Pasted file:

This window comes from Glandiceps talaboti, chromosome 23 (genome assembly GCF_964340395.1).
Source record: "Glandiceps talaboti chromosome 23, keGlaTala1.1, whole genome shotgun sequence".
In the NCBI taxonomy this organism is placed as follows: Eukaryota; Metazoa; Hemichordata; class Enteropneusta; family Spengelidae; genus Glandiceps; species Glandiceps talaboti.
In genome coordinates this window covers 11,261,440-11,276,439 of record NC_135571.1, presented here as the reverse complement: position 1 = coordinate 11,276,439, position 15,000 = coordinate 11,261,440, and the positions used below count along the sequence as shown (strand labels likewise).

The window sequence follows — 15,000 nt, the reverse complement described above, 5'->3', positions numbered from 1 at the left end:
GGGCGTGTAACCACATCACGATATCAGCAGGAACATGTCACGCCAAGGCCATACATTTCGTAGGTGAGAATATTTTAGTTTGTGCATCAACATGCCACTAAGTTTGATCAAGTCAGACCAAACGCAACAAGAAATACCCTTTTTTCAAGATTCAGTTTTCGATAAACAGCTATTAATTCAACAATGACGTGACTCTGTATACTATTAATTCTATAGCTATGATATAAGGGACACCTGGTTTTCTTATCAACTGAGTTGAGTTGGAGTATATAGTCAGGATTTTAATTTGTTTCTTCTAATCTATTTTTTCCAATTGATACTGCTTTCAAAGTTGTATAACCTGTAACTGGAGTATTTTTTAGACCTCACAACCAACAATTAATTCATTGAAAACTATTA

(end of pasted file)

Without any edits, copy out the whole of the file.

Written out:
This window comes from Glandiceps talaboti, chromosome 23 (genome assembly GCF_964340395.1).
Source record: "Glandiceps talaboti chromosome 23, keGlaTala1.1, whole genome shotgun sequence".
In the NCBI taxonomy this organism is placed as follows: Eukaryota; Metazoa; Hemichordata; class Enteropneusta; family Spengelidae; genus Glandiceps; species Glandiceps talaboti.
In genome coordinates this window covers 11,261,440-11,276,439 of record NC_135571.1, presented here as the reverse complement: position 1 = coordinate 11,276,439, position 15,000 = coordinate 11,261,440, and the positions used below count along the sequence as shown (strand labels likewise).

The window sequence follows — 15,000 nt, the reverse complement described above, 5'->3', positions numbered from 1 at the left end:
GGGCGTGTAACCACATCACGATATCAGCAGGAACATGTCACGCCAAGGCCATACATTTCGTAGGTGAGAATATTTTAGTTTGTGCATCAACATGCCACTAAGTTTGATCAAGTCAGACCAAACGCAACAAGAAATACCCTTTTTTCAAGATTCAGTTTTCGATAAACAGCTATTAATTCAACAATGACGTGACTCTGTATACTATTAATTCTATAGCTATGATATAAGGGACACCTGGTTTTCTTATCAACTGAGTTGAGTTGGAGTATATAGTCAGGATTTTAATTTGTTTCTTCTAATCTATTTTTTCCAATTGATACTGCTTTCAAAGTTGTATAACCTGTAACTGGAGTATTTTTTAGACCTCACAACCAACAATTAATTCATTGAAAACTATTA